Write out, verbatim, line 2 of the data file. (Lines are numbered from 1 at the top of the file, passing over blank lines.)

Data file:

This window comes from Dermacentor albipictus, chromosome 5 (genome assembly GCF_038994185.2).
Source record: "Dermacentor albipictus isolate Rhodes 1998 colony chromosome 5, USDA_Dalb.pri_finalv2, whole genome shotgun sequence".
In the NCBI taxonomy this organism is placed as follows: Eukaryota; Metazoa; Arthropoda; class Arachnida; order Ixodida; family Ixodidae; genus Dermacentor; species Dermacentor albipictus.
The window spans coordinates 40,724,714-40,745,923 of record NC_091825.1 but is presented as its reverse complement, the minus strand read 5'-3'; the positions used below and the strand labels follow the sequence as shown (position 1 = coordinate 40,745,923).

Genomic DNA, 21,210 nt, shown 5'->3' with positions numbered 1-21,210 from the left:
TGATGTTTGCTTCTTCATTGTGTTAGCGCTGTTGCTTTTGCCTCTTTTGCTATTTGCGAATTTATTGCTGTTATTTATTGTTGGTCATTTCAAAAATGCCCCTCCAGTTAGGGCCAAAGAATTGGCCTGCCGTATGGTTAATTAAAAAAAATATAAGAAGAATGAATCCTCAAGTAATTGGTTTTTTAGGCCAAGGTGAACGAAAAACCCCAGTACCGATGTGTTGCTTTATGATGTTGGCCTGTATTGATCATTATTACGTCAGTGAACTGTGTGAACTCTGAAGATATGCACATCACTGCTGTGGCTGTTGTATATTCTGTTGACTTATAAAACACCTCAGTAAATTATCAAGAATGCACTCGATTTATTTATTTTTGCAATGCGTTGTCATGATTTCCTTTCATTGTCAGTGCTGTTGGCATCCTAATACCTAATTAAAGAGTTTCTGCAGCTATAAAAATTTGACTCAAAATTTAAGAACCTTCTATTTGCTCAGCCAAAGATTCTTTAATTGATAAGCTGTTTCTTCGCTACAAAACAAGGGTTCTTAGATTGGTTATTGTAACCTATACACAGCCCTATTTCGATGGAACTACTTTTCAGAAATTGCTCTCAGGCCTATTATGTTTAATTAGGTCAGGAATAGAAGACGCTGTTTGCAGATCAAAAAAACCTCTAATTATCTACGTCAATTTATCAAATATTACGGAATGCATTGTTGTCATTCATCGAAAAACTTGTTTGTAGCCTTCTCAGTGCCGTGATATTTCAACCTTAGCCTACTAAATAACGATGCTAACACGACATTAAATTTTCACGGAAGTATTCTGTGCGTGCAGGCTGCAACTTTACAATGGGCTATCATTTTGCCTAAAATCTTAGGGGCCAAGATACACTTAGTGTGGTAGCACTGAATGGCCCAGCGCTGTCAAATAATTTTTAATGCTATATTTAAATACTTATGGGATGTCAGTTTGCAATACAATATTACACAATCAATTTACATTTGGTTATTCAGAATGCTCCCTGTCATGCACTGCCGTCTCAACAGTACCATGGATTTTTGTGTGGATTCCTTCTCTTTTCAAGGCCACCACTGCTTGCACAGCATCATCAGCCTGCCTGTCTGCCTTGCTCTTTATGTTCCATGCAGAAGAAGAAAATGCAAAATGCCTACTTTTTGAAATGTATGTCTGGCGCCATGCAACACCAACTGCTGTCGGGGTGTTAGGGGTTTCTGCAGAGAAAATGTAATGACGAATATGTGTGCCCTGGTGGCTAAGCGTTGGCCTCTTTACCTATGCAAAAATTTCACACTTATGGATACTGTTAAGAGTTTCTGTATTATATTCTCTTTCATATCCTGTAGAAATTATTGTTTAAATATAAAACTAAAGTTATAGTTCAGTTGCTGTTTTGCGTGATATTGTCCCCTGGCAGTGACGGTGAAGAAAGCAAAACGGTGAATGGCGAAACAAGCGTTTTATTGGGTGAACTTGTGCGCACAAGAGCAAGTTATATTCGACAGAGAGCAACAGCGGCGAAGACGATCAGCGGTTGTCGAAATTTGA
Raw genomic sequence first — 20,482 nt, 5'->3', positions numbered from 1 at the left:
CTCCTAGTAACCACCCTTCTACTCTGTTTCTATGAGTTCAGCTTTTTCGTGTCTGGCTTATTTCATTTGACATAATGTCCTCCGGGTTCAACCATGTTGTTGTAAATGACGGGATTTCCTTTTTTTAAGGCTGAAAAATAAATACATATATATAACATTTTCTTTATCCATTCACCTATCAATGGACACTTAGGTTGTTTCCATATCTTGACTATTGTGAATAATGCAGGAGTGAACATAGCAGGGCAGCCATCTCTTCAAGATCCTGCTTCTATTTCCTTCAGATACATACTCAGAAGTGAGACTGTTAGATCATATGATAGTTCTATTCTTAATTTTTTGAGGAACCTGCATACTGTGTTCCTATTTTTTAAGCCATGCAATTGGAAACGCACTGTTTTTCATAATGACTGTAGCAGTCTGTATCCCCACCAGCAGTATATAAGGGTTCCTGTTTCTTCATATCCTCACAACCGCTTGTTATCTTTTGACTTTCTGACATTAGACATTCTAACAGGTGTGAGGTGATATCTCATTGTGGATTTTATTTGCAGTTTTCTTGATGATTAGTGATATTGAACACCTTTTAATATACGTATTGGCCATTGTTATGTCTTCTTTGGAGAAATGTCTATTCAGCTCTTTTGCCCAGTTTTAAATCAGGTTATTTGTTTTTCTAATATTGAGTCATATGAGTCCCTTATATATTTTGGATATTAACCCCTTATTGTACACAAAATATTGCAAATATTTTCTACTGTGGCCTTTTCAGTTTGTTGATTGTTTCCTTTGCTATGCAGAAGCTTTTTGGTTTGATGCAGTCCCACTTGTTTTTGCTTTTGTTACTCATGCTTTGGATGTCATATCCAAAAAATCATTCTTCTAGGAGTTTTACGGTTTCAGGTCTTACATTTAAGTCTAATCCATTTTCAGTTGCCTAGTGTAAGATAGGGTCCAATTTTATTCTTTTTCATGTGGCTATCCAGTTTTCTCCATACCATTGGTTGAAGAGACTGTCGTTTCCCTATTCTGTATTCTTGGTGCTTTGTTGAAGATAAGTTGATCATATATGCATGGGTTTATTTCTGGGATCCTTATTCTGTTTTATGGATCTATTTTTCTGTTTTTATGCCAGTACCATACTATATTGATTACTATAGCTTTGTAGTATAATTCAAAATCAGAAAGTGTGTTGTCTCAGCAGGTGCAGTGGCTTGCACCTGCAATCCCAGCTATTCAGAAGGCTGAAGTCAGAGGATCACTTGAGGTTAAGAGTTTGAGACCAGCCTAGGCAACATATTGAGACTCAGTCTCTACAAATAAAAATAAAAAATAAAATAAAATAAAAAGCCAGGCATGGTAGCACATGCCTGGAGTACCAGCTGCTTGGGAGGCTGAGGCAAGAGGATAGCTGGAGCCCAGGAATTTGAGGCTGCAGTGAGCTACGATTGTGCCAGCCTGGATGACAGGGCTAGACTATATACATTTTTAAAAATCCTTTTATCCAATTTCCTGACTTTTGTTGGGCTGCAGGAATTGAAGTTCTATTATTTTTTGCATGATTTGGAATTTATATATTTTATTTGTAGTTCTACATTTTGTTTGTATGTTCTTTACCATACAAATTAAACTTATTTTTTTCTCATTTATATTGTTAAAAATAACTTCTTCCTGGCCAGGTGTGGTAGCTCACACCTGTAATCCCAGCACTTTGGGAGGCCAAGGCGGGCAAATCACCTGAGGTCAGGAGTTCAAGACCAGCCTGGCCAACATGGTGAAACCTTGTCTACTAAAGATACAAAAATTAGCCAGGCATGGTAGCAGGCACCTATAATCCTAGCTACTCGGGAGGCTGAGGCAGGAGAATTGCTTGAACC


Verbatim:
Source record: "Dermacentor albipictus isolate Rhodes 1998 colony chromosome 5, USDA_Dalb.pri_finalv2, whole genome shotgun sequence".